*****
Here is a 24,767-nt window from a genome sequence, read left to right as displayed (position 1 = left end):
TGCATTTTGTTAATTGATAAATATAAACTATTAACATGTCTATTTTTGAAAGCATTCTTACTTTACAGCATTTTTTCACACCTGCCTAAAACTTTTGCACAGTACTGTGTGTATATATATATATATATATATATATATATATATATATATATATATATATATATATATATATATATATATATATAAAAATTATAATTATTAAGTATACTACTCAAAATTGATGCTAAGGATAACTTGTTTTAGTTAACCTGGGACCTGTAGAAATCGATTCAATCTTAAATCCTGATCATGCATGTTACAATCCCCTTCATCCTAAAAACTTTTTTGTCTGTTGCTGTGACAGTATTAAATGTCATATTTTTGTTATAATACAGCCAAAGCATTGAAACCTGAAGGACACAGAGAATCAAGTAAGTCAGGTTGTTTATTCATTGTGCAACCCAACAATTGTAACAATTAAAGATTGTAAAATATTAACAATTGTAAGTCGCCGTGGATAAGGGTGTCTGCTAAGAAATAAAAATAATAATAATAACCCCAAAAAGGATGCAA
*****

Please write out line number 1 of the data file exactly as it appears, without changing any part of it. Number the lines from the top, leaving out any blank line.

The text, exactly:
Here is a 24,767-nt window from a genome sequence, read left to right as displayed (position 1 = left end):